4. Count me in among the silence-preferring lot. I love music, but it’s very distracting for me when I’m trying to write a blog post. I’ll just hum along and drum on my desk and stuff, getting no writing done.

  5. Interesting.

    I have spoken to a lot of critics and writers whilst at press events and this subject often comes up.

    I am in the SILENCE camp. I tend to get carried away by the music too much.

    Then again my school reports always read…. Scott is too easily distracted….I am like a Magpie…always looking for the shiny thing!

    • Another vote for Silence. Fair enough. I suppose I could go either way; I don’t ALWAYS listen to music while I write posts, and when I do, it helps. Certain tracks are inspirational, while others can be annoying. It’s about finding the right track to suit the mood of your post.

  6. What I find useful is listening a film’s soundtrack when I’m writing a review of it. Else, I don’t usually listen music while writing a post.

  7. I listen to movie scores when I write, but I require silence when I proof and edit.

    Some favorites:
    The Thin Red Line – Hans Zimmer
    Rescue Dawn – Klaus Badelt
    There Will Be Blood – Jonny Greenwood
    Syriana – Alexandre Desplat
    Social Network – Trent Reznor/Atticus Ross
    And anything chill by Radiohead

    But by long and far the music I listen to most often when I write is James Horner’s score for The New World.

  8. Christian Hallbeck

    I’ve watched “Gerry” now. And although it’s a unique film in many ways, I don’t see how you can use it to fall asleep to it, Tyler! I certainly can’t fall asleep to a film which gives me an uneasy feeling. The film used for this purpose must be calming! That is to say: when I close my eys to it, I must know in advance that there will be a light and hopeful ending. And even though Pärts music in “Gerry” is calming in itself, the story as it evolves isn’t, as I see it.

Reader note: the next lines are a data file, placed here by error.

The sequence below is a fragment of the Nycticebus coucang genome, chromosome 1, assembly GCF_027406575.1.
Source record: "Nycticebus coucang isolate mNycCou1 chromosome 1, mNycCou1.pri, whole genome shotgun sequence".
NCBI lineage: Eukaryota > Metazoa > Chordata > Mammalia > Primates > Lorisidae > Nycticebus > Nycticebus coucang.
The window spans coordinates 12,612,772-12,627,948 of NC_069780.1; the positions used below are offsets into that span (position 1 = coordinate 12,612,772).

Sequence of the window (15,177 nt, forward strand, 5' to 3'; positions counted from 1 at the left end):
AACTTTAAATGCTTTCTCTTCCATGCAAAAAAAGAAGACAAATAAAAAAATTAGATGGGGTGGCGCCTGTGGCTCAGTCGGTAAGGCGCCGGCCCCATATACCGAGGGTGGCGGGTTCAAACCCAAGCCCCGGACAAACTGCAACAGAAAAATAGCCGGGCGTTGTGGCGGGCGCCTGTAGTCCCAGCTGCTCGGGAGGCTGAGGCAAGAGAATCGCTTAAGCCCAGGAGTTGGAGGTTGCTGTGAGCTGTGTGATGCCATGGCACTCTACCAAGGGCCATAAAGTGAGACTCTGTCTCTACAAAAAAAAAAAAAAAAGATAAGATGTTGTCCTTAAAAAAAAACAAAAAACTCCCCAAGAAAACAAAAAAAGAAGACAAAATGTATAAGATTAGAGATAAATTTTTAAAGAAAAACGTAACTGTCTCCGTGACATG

In the film “Für Alina” is played with relatively long pauses between the frases, which gives it a cosmic and “existentialistic” atmosphere, that suits the film perfectly! I wish that you get the opportunity to listen to Werner Bärtschi’s interpretation of the piece: It’s very different in approach! It’s shorter pauses and thereby more connected flow, makes it that intimate message only for Alina to hear and understand, that must have been it’s intention. In my view it’s a very personal piece of music: It’s für Alina, from the composer. It’s meaning is clear only to them.

    Finally, I find Mozart’s music to be far the most easy to write to! Bach doesn’t let you concentrate on anything but him!

    • It must sound strange that I find the film calming, but I do. Many of Gus van Sant’s films have that effect.

      The piece itself is long, languorous and beautiful. I love it. If I can find a recording of the version you’re referring to, I shall definitely listen to it.

  9. Interesting selections. I tend to go for ambient/low-key electronic music such as Tycho, Boards of Canada, Aphex Twin, etc. That style is perfect background music for writing and/or doing computer work.

    • Those aren’t bad. I certainly agree with Aphex Twin. My Dad actually has some old cassettes of Tangerine Dream that I listened to the other day. Have you heard of them? Very light but still essentially 80s techno music.

  10. Try this album:
    Angel Vivaldi – Universal Language

    Here’s a track off it: